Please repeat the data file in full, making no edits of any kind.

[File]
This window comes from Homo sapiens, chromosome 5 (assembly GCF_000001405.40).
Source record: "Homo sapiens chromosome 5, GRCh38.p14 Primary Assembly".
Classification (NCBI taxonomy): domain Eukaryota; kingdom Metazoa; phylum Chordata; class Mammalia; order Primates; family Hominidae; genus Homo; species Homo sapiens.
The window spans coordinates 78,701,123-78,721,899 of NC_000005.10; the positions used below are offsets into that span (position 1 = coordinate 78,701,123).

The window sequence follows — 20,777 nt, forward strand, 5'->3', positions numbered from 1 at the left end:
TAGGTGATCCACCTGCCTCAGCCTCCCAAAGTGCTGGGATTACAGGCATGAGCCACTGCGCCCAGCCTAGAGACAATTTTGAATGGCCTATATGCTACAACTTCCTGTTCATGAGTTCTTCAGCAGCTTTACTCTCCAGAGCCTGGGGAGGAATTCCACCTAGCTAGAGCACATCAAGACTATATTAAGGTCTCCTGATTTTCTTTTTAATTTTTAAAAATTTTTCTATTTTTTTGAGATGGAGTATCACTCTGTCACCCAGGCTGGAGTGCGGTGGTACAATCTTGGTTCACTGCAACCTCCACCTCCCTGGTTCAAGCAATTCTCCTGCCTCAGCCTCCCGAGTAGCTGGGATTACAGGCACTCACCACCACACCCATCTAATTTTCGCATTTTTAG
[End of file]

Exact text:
This window comes from Homo sapiens, chromosome 5 (assembly GCF_000001405.40).
Source record: "Homo sapiens chromosome 5, GRCh38.p14 Primary Assembly".
Classification (NCBI taxonomy): domain Eukaryota; kingdom Metazoa; phylum Chordata; class Mammalia; order Primates; family Hominidae; genus Homo; species Homo sapiens.
The window spans coordinates 78,701,123-78,721,899 of NC_000005.10; the positions used below are offsets into that span (position 1 = coordinate 78,701,123).

The window sequence follows — 20,777 nt, forward strand, 5'->3', positions numbered from 1 at the left end:
TAGGTGATCCACCTGCCTCAGCCTCCCAAAGTGCTGGGATTACAGGCATGAGCCACTGCGCCCAGCCTAGAGACAATTTTGAATGGCCTATATGCTACAACTTCCTGTTCATGAGTTCTTCAGCAGCTTTACTCTCCAGAGCCTGGGGAGGAATTCCACCTAGCTAGAGCACATCAAGACTATATTAAGGTCTCCTGATTTTCTTTTTAATTTTTAAAAATTTTTCTATTTTTTTGAGATGGAGTATCACTCTGTCACCCAGGCTGGAGTGCGGTGGTACAATCTTGGTTCACTGCAACCTCCACCTCCCTGGTTCAAGCAATTCTCCTGCCTCAGCCTCCCGAGTAGCTGGGATTACAGGCACTCACCACCACACCCATCTAATTTTCGCATTTTTAG